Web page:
In Celebration of a Saint ©


The call from a close friend came out of the blue last month. “Bishop, I’ve got some bad news. Billy has died.” Stunned, it took a moment to register.
 
On this, the week we celebrate All Saints Day (Nov.1), I pause to recognize a theological giant who joined the church triumphant in glory on Oct. 7William J. “Billy” Abraham. In the best sense of the phrase, he merits the title “a sainted one in glory.” 
 
Billy was the Albert Cook Outler Professor of Wesley Studies at Perkins School of Theology (SMU) for decades (1995-2021). More recently, after retiring from Perkins, he had a central role in establishing the new Wesley House at Truett Theological Seminary (Baylor). While Dr. Abraham is often associated with helping launch the Confessing Movement in the United Methodist Church and being a consistent champion of a deeply orthodox theology, there was (and is!) much more to this great man of God.
 
Dr. Abraham once wrote: “Wesley’s theology is an intellectual oasis lodged within the traditional faith of the church enshrined in the creeds.” His intellectual impact on the greater world-wide church movement extends far beyond the simple debate in The United Methodist Church about human sexuality. His greatest contribution is in the field of philosophical theology and nurturing a new generation of theologians and biblical scholars. Against the naked caterwauling of regenerated atheism, Dr. Abraham played a critical role in shoring up the foundations of divine revelation as they relate to modern philosophy.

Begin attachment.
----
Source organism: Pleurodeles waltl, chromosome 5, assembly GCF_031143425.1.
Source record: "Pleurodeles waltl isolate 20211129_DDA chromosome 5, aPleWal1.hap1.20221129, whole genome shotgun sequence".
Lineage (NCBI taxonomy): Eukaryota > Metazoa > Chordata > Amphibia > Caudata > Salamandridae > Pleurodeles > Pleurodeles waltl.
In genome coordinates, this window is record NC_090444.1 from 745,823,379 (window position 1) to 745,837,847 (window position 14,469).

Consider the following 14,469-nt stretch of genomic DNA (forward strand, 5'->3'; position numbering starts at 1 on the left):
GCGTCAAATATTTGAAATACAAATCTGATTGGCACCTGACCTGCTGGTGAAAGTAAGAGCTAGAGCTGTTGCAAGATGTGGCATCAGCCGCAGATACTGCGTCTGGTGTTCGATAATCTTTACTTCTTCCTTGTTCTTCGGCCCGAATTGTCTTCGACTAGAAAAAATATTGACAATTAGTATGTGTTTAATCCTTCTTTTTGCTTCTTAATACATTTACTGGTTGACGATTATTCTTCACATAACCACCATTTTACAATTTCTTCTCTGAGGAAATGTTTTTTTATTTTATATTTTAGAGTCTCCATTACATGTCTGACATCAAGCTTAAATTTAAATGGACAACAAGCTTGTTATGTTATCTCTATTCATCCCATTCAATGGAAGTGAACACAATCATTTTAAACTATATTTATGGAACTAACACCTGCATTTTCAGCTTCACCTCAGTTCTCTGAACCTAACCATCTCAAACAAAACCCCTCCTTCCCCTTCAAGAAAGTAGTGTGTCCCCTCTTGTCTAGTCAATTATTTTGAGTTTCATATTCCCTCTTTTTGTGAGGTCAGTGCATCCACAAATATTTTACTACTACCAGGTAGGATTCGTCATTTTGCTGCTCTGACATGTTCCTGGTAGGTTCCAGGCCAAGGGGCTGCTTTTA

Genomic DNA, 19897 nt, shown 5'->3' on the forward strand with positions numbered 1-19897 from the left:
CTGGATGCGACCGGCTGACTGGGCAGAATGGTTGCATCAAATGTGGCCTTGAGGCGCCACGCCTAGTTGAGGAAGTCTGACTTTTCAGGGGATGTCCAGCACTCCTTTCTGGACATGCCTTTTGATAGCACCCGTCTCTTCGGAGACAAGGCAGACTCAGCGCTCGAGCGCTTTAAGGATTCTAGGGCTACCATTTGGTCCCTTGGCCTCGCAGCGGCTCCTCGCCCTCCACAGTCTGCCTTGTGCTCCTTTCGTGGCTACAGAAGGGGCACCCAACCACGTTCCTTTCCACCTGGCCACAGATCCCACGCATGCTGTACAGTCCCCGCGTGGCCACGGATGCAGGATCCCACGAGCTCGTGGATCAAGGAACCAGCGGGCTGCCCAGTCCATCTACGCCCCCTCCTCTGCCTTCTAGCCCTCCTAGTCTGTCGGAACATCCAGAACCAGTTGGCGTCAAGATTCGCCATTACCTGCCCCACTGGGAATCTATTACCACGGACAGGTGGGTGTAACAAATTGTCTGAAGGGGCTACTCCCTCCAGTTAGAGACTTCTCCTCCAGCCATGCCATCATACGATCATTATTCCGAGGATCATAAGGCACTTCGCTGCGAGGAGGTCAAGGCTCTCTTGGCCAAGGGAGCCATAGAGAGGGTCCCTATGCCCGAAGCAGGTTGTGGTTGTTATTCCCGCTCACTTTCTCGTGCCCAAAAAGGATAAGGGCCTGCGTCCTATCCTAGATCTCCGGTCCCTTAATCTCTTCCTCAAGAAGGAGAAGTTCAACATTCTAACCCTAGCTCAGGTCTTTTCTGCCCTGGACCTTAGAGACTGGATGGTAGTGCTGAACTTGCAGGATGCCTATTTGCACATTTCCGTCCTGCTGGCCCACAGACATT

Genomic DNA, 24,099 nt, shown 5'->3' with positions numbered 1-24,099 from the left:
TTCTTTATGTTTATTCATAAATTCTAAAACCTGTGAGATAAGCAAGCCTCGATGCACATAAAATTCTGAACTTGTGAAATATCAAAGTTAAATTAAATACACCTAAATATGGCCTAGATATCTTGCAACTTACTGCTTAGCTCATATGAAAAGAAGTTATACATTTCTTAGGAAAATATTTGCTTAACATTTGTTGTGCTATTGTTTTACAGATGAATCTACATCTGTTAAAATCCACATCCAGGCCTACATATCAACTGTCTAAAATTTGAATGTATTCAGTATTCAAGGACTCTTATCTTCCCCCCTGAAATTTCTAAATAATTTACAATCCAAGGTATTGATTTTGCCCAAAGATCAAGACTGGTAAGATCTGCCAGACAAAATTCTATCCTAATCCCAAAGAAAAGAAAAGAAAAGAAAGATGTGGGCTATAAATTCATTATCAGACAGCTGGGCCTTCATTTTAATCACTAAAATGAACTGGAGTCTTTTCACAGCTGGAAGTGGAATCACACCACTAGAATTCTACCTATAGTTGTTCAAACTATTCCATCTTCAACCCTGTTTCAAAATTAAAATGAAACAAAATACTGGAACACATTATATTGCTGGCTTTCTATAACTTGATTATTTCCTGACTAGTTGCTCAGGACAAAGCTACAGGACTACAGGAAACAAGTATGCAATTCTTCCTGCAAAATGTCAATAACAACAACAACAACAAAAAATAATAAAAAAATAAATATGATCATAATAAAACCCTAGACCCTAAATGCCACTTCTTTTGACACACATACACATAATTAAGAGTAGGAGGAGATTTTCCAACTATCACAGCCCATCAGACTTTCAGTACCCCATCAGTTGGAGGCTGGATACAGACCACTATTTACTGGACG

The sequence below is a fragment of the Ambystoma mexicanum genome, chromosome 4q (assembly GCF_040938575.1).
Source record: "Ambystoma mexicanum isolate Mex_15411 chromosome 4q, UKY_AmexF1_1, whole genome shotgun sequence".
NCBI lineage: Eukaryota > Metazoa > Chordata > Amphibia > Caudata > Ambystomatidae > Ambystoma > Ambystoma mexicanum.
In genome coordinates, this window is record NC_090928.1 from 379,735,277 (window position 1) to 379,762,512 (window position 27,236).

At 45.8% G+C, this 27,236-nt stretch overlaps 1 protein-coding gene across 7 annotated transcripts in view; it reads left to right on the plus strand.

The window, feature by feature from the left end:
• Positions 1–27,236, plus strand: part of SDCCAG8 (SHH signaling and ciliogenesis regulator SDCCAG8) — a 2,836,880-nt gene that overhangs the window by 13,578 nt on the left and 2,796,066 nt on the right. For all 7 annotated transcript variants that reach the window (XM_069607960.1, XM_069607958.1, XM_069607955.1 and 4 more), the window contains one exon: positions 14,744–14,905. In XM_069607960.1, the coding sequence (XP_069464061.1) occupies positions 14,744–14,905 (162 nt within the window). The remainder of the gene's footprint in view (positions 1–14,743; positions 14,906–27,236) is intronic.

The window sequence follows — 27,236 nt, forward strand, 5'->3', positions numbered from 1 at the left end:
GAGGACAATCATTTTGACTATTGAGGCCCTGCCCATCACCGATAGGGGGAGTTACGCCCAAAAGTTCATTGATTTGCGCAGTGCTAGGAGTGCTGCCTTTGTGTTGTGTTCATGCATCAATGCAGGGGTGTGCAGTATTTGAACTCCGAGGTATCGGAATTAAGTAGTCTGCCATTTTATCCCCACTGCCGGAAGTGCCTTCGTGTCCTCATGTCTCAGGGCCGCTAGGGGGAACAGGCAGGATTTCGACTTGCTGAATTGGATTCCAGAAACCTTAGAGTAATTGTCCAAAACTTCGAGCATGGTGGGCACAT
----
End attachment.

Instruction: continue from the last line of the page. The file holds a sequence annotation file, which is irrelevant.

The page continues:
His book, Crossing the Threshold of Divine Revelation, is a gift to the deep theological and philosophical underpinnings of the Christian faith in our time. Professor Abraham’s piecing reflections on the theology of the United Methodist Church brilliantly laid out in Waking from Doctrinal Amnesia: The Healing of Doctrine in The United Methodist Church are still (26 years later) deeply applicable to our time. With others, I am convinced that perhaps his greatest work is Canon and Criterion in Christian Theology. In the project, called “Canonical Theism,” he (along with others) has shored up the foundations of belief amid the intellectual anarchy of our age. Like Nehemiah before him, he has helped rebuild the wall of faith in the larger Christian movement.
 
More personally I have been immeasurably blessed by Billy’s expansive friendship. We first served together in 1996 on the General and Jurisdictional Conference Delegation of the then Southwest Texas Conference (now Rio Texas). At the 2008 Jurisdictional Conference in Dallas, the year I was elected bishop, Billy took my seat in the delegation as first alternate. In recent times, I was with him at the establishment of the Wesley House at Truett and the New Room Conference in Murfreesboro, Tennessee. Billy’s infectious joy and exquisite inquiry lit up my life. I have come to believe that, in his presence, I was privileged to share with a true saint of the Lord.
 
Many of us associate the word saint with, as one of my seminary professors wryly commented, “a maiden lady with the vapors.” When we reflect on the saints more thoughtfully, people like St. Patrick or the German martyr Dietrich Bonhoeffer or Martin Luther King Jr. or Mother Teresa or Billy Graham come immediately to mind. These are indeed saints of the Lord. Someone steeped in history (like yours truly) thinks of people like